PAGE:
This release offers a textbook example of why America so desperately needed rock 'n' roll. Pop music is pleasant stuff, but a steady, unrelenting diet of it will make even the most hardened popaholic start to wilt. And in those pre-rock years, Doris Day was America's premier pop stylist, with a clear, sunny voice that positively reeked of wholesomeness--which is of course why she was so successful. Who can resist the sweet sounds of such classics as "Sentimental Journey," "Secret Love," or that infuriating "Que Sera Sera" (the theme song from Hitchcock's 1956 version of The Man Who Knew Too Much)? Day eventually got to kick up her heels a bit; check out the rambunctiousness of "Let the Little Girl Limbo," from the girl-group songwriting team of Barry Mann/Cynthia Weil. Trivia note: The melody of "Ain't We Got Fun" was later used in a commercial for Friskies cat food. GILLIAN G. GAAR

THE KING Gravelands (Ark 21) **

Of course we all know that Elvis is alive and well and working at a Burger King near you. But he hasn't felt the need to lay down any tracks for quite some time, has he? Never fear. Thanks to an Irish Elvis impersonator by the name of Jim Brown, we now have Gravelands, an album of tunes that surely would've caught the King's ear if he'd sought to diversify his musical style--songs such as "Sweet Home Alabama," "I Heard It through the Grapevine," "Come As You Are," "Voodoo Child," and "No Woman, No Cry." Hey, it beats another limp-wristed impersonation of "Can't Help Falling in Love," doesn't it? Brown might be a little shaky with Nirvana, but his renditions of "Dock of the Bay" and "New York, New York" are eerie enough to almost qualify as bona fide Presley outtakes. GGG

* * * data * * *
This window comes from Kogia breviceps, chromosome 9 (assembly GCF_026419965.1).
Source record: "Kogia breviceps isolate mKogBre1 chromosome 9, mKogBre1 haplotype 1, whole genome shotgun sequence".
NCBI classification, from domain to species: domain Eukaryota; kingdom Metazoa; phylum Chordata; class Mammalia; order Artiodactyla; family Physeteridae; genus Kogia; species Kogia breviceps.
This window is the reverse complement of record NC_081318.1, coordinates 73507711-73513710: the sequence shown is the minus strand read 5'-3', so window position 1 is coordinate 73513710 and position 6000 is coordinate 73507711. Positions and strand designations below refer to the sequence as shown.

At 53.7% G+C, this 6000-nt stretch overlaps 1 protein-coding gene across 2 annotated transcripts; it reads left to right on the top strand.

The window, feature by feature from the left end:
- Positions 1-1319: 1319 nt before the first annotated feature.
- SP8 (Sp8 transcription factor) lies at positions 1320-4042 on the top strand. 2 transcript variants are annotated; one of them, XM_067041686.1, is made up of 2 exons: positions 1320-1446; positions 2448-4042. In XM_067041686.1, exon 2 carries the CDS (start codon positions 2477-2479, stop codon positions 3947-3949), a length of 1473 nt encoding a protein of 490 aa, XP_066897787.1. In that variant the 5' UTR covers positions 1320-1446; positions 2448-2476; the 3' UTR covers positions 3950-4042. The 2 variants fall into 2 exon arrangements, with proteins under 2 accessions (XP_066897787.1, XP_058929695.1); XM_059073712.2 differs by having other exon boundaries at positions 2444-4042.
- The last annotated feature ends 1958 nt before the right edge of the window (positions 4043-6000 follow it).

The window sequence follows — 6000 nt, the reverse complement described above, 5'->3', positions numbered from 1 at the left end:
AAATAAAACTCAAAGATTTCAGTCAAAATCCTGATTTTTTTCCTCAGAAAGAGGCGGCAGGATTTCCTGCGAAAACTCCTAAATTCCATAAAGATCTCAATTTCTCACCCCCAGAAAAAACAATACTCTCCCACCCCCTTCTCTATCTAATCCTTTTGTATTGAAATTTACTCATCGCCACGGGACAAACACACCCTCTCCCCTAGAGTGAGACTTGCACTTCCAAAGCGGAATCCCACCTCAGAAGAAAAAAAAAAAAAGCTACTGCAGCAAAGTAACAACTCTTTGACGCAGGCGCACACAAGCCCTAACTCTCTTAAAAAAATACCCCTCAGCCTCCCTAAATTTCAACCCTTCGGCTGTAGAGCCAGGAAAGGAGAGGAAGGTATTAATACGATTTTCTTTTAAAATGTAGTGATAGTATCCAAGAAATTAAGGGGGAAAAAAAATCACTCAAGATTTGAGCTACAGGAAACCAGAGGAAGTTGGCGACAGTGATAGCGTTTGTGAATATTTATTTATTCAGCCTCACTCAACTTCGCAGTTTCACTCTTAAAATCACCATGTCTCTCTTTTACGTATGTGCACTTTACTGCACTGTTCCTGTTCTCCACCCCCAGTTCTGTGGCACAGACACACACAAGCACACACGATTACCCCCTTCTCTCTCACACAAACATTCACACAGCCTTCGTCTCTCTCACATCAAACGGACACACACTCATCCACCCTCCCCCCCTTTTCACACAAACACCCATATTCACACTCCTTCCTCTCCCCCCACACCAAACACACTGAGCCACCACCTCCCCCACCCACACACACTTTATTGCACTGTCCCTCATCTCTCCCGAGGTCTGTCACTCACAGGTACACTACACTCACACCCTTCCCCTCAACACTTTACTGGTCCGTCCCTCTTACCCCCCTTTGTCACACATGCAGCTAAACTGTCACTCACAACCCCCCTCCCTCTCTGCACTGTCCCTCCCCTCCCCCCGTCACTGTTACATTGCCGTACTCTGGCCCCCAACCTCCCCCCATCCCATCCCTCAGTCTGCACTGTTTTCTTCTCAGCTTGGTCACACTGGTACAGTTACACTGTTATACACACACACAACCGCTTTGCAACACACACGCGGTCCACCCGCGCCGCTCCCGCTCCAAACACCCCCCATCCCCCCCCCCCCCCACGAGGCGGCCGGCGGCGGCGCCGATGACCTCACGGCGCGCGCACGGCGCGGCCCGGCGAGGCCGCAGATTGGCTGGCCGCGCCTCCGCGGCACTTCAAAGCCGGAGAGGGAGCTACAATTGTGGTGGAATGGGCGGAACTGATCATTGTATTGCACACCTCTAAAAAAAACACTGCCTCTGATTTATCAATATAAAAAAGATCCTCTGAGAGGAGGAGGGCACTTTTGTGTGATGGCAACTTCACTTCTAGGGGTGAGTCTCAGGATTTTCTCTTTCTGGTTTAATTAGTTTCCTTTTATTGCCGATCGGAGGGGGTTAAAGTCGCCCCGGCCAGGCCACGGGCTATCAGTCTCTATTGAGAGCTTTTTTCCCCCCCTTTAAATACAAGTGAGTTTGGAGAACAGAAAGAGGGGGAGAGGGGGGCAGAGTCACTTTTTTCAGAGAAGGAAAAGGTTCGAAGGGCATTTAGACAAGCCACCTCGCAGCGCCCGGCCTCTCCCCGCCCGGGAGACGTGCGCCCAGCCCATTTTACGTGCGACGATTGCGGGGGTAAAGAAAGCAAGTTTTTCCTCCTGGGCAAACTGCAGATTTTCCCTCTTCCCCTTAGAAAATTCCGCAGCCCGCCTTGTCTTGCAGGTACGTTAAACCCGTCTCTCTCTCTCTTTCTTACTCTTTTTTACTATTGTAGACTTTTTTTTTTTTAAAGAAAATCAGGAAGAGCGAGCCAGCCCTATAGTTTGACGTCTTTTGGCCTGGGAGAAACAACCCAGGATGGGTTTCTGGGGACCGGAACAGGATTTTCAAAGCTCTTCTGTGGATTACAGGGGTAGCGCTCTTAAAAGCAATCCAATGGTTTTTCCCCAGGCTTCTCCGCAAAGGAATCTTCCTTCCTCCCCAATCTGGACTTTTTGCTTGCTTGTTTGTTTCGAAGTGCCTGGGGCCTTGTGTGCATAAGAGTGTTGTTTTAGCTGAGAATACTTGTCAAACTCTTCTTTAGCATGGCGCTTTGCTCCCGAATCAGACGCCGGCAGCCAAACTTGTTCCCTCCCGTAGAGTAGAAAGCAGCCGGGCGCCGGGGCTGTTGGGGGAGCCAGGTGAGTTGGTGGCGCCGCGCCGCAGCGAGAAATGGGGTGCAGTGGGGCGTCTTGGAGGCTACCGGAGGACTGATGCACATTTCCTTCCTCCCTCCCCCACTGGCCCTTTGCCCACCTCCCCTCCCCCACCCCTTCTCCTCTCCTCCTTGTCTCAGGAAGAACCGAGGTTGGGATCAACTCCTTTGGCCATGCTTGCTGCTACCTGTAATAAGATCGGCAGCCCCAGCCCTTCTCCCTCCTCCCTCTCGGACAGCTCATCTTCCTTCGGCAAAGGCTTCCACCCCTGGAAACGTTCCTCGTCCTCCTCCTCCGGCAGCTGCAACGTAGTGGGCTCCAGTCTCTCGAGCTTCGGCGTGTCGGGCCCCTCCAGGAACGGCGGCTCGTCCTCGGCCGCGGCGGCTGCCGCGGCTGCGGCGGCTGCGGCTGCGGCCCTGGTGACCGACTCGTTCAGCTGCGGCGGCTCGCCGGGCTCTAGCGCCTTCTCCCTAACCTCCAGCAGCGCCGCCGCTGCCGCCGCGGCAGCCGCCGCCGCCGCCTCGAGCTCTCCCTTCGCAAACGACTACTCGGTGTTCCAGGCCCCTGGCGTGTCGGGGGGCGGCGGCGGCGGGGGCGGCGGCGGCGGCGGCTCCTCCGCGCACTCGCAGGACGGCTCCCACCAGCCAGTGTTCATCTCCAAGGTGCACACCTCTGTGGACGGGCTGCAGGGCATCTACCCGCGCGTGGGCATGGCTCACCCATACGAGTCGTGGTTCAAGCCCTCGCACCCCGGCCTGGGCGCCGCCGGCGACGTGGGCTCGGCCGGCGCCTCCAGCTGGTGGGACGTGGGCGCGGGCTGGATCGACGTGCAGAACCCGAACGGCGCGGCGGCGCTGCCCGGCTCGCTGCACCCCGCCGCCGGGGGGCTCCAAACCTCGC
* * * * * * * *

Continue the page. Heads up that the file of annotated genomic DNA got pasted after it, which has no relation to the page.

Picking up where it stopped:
THE CARS The Cars: Deluxe Edition (Rhino) ****

In 1978, I asked a college pal to lend me some of her punk albums. She gave me the Cars' self-titled debut. Yes, that's how strange this stuff sounded on its first release; remember, the best-selling album of '78 was the soundtrack for Saturday Night Fever. The Cars' music was unabashed power-pop, but the subject matter was steeped in irony, drawing you in with valentine sentiments like "Just What I Needed," then hitting you with the K.O. punch: "I needed someone to bleed" (the weirdness quotient heightened by Ric Ocasek's strained vocals). Now, this lovingly perverse album has been reissued, with a bonus CD containing alternate versions of every song on the original album (including the demo version of "Just What I Needed," which helped the band snag a record deal), along with a handful of previously unreleased tunes. A perfect album for summer, for cruising, or for breaking up. GGG

THE BIRTHDAY PARTY Live 1981-82 (Shock) **

Don't buy this. You'd be missing the point.

Nick Cave makes great records for people who read Gabriel Garcia Marquez and moon-struck lovers too young and self-conscious to listen to Sinatra. His previous band, the Birthday Party, made great records for the post-punk generation too young or blinkered to remember Iggy Pop. As a live band, the Birthday Party were without parallel; Rowland S. Howard and Mick Harvey's rolling, jazz-tinted structures providing the perfect backing for Cave's catatonic, cathartic, off-beat screaming and improvisational shrieks. And yet this album--complete as it is with the dark misogyny of songs like "Zoo-Music-Girl" and "6 Gold Blade," hilarious gothic images in "Release the Bats" and "Nick the Stripper," and the stop-start incendiary fervor of "(Sometimes) Pleasure Heads Must Burn"--is a disappointment, a pale reflection of past splendors. Buy this record and you'd be missing the main point of the Birthday Party--that no gig could ever be duplicated, or ever captured on vinyl. ET